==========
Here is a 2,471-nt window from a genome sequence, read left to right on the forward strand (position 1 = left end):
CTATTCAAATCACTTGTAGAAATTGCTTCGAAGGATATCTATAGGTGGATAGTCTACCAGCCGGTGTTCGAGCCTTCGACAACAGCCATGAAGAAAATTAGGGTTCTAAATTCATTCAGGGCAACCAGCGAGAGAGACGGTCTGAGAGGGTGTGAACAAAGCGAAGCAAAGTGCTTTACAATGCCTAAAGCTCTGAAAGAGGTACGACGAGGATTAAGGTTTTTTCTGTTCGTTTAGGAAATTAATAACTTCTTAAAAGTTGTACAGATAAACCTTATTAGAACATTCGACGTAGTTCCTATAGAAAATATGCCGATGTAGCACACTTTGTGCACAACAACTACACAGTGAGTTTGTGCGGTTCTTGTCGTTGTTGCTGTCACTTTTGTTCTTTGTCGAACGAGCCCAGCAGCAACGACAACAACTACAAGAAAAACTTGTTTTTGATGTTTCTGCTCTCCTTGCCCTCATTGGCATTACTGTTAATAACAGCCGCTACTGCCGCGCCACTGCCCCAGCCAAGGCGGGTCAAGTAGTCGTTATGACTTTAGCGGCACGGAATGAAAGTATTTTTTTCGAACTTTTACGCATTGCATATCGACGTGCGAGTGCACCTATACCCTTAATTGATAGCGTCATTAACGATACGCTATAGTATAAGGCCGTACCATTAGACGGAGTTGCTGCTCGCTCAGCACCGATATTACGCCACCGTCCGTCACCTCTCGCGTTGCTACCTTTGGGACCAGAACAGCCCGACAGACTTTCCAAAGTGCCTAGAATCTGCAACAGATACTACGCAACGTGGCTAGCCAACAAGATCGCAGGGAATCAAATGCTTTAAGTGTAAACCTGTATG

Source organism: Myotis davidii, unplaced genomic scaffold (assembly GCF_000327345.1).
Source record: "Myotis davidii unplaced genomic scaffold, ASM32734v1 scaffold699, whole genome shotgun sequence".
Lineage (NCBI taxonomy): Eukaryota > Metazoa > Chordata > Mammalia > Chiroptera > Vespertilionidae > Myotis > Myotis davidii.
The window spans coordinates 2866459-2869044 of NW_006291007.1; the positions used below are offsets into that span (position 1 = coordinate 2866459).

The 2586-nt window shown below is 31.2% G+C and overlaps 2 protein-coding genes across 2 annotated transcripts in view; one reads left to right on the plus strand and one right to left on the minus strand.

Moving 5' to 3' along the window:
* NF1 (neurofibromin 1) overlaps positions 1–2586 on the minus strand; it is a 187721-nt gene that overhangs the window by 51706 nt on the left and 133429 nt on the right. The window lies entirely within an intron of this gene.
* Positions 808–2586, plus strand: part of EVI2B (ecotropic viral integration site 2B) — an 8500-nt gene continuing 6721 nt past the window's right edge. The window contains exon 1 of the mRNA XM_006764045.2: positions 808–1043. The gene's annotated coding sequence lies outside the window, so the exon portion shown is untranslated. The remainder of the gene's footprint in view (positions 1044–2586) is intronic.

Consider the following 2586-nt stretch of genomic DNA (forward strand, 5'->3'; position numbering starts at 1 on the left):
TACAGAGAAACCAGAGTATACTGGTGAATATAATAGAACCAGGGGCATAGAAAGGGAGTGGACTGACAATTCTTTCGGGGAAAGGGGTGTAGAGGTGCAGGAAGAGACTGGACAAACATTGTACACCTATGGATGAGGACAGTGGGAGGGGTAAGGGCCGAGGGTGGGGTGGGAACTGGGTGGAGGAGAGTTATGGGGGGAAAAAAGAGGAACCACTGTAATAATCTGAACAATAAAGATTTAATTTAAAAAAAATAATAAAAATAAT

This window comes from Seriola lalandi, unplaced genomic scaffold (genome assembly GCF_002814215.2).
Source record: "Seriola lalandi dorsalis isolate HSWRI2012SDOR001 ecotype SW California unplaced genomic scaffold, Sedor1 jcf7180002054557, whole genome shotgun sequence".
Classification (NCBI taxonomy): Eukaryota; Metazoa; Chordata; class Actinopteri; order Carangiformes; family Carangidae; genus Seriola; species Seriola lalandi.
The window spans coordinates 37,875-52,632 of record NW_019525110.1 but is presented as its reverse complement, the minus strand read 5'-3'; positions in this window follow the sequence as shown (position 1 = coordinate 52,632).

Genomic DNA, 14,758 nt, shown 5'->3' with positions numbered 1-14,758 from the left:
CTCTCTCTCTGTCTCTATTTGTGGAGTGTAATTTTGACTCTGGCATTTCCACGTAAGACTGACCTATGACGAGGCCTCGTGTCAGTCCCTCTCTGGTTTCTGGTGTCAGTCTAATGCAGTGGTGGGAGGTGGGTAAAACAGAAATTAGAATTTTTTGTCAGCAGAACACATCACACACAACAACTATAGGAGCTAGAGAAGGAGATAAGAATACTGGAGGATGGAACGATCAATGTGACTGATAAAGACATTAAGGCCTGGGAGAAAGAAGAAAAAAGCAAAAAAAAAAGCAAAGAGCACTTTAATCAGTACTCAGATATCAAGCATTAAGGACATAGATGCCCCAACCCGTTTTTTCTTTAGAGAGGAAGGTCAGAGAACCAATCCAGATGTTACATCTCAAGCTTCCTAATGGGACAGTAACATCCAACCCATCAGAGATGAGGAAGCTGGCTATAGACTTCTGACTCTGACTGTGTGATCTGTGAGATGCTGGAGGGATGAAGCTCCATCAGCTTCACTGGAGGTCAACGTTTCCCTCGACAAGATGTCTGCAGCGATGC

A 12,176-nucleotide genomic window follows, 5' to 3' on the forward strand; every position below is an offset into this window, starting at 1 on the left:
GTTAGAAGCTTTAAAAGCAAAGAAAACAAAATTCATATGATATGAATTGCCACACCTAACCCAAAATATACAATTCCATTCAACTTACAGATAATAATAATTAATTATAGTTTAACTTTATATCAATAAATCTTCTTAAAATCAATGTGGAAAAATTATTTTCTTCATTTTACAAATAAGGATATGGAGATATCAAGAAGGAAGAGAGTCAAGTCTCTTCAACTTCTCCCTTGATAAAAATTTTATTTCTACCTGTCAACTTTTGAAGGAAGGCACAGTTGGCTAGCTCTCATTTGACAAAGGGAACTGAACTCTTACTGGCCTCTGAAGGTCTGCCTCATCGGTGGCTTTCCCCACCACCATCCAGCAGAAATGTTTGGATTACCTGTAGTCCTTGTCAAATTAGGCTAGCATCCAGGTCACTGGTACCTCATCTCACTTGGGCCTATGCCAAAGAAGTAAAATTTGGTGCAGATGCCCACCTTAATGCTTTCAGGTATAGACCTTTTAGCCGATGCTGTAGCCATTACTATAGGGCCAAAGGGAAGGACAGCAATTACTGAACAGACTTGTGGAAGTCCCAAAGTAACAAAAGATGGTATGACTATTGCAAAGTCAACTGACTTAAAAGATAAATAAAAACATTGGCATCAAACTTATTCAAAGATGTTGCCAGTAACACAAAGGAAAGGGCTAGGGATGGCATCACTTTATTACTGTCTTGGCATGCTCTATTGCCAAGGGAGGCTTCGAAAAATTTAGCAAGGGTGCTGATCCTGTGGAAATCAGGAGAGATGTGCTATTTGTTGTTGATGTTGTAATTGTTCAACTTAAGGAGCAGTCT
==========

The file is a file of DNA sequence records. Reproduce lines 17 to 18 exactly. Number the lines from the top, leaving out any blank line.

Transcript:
Genomic DNA, 14,758 nt, shown 5'->3' with positions numbered 1-14,758 from the left:
CTCTCTCTCTGTCTCTATTTGTGGAGTGTAATTTTGACTCTGGCATTTCCACGTAAGACTGACCTATGACGAGGCCTCGTGTCAGTCCCTCTCTGGTTTCTGGTGTCAGTCTAATGCAGTGGTGGGAGGTGGGTAAAACAGAAATTAGAATTTTTTGTCAGCAGAACACATCACACACAACAACTATAGGAGCTAGAGAAGGAGATAAGAATACTGGAGGATGGAACGATCAATGTGACTGATAAAGACATTAAGGCCTGGGAGAAAGAAGAAAAAAGCAAAAAAAAAAGCAAAGAGCACTTTAATCAGTACTCAGATATCAAGCATTAAGGACATAGATGCCCCAACCCGTTTTTTCTTTAGAGAGGAAGGTCAGAGAACCAATCCAGATGTTACATCTCAAGCTTCCTAATGGGACAGTAACATCCAACCCATCAGAGATGAGGAAGCTGGCTATAGACTTCTGACTCTGACTGTGTGATCTGTGAGATGCTGGAGGGATGAAGCTCCATCAGCTTCACTGGAGGTCAACGTTTCCCTCGACAAGATGTCTGCAGCGATGC